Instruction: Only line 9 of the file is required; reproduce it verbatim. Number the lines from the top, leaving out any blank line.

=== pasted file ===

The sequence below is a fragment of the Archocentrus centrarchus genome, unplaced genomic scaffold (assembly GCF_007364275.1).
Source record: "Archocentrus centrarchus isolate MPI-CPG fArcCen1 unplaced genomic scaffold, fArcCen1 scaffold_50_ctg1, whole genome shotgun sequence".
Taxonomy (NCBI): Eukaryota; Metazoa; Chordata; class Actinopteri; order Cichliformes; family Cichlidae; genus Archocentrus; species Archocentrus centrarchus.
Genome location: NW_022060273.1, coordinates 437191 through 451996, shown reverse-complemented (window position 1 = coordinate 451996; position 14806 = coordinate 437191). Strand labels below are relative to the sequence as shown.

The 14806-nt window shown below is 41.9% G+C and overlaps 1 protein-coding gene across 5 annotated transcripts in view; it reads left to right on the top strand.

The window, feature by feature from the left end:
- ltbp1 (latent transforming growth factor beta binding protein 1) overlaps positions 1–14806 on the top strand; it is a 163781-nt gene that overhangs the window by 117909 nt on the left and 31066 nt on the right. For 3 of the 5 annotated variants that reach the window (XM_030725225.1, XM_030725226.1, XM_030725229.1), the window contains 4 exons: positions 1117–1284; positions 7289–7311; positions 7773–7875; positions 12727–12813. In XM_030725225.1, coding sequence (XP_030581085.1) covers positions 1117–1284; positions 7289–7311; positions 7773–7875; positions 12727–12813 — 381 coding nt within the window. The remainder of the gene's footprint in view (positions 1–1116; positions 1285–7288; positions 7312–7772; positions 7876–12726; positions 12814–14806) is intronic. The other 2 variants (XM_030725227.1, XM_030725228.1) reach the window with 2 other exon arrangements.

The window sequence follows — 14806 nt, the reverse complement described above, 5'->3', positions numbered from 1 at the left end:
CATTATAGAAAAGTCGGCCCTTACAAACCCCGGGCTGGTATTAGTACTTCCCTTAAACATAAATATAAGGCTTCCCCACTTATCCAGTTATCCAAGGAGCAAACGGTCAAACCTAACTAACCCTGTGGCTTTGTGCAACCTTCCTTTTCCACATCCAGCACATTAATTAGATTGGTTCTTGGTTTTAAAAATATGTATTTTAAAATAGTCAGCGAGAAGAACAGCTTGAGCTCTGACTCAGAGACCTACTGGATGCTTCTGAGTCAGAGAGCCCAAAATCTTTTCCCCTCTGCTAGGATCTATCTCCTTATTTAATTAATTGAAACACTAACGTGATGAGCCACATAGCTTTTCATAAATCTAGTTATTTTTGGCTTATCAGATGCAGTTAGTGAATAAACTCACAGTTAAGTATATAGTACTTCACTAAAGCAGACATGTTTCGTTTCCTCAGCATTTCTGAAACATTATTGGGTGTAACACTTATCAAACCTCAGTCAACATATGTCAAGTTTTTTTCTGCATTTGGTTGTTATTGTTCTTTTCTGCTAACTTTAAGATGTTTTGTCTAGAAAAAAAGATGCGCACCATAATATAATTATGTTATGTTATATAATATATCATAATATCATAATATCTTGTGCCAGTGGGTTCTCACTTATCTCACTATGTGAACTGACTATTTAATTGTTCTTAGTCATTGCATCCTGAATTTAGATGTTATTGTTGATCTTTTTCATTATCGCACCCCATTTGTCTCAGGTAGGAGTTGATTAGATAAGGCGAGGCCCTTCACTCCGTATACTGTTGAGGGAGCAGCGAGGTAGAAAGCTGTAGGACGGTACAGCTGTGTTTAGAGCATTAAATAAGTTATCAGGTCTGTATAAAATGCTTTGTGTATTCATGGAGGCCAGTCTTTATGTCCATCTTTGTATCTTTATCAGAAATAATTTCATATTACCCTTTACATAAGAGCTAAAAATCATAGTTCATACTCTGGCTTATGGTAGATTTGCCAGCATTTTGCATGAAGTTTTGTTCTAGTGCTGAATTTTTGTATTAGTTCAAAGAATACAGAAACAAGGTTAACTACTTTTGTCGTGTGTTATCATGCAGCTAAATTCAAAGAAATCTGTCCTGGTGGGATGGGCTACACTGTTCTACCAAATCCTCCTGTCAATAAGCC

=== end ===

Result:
CATTATAGAAAAGTCGGCCCTTACAAACCCCGGGCTGGTATTAGTACTTCCCTTAAACATAAATATAAGGCTTCCCCACTTATCCAGTTATCCAAGGAGCAAACGGTCAAACCTAACTAACCCTGTGGCTTTGTGCAACCTTCCTTTTCCACATCCAGCACATTAATTAGATTGGTTCTTGGTTTTAAAAATATGTATTTTAAAATAGTCAGCGAGAAGAACAGCTTGAGCTCTGACTCAGAGACCTACTGGATGCTTCTGAGTCAGAGAGCCCAAAATCTTTTCCCCTCTGCTAGGATCTATCTCCTTATTTAATTAATTGAAACACTAACGTGATGAGCCACATAGCTTTTCATAAATCTAGTTATTTTTGGCTTATCAGATGCAGTTAGTGAATAAACTCACAGTTAAGTATATAGTACTTCACTAAAGCAGACATGTTTCGTTTCCTCAGCATTTCTGAAACATTATTGGGTGTAACACTTATCAAACCTCAGTCAACATATGTCAAGTTTTTTTCTGCATTTGGTTGTTATTGTTCTTTTCTGCTAACTTTAAGATGTTTTGTCTAGAAAAAAAGATGCGCACCATAATATAATTATGTTATGTTATATAATATATCATAATATCATAATATCTTGTGCCAGTGGGTTCTCACTTATCTCACTATGTGAACTGACTATTTAATTGTTCTTAGTCATTGCATCCTGAATTTAGATGTTATTGTTGATCTTTTTCATTATCGCACCCCATTTGTCTCAGGTAGGAGTTGATTAGATAAGGCGAGGCCCTTCACTCCGTATACTGTTGAGGGAGCAGCGAGGTAGAAAGCTGTAGGACGGTACAGCTGTGTTTAGAGCATTAAATAAGTTATCAGGTCTGTATAAAATGCTTTGTGTATTCATGGAGGCCAGTCTTTATGTCCATCTTTGTATCTTTATCAGAAATAATTTCATATTACCCTTTACATAAGAGCTAAAAATCATAGTTCATACTCTGGCTTATGGTAGATTTGCCAGCATTTTGCATGAAGTTTTGTTCTAGTGCTGAATTTTTGTATTAGTTCAAAGAATACAGAAACAAGGTTAACTACTTTTGTCGTGTGTTATCATGCAGCTAAATTCAAAGAAATCTGTCCTGGTGGGATGGGCTACACTGTTCTACCAAATCCTCCTGTCAATAAGCC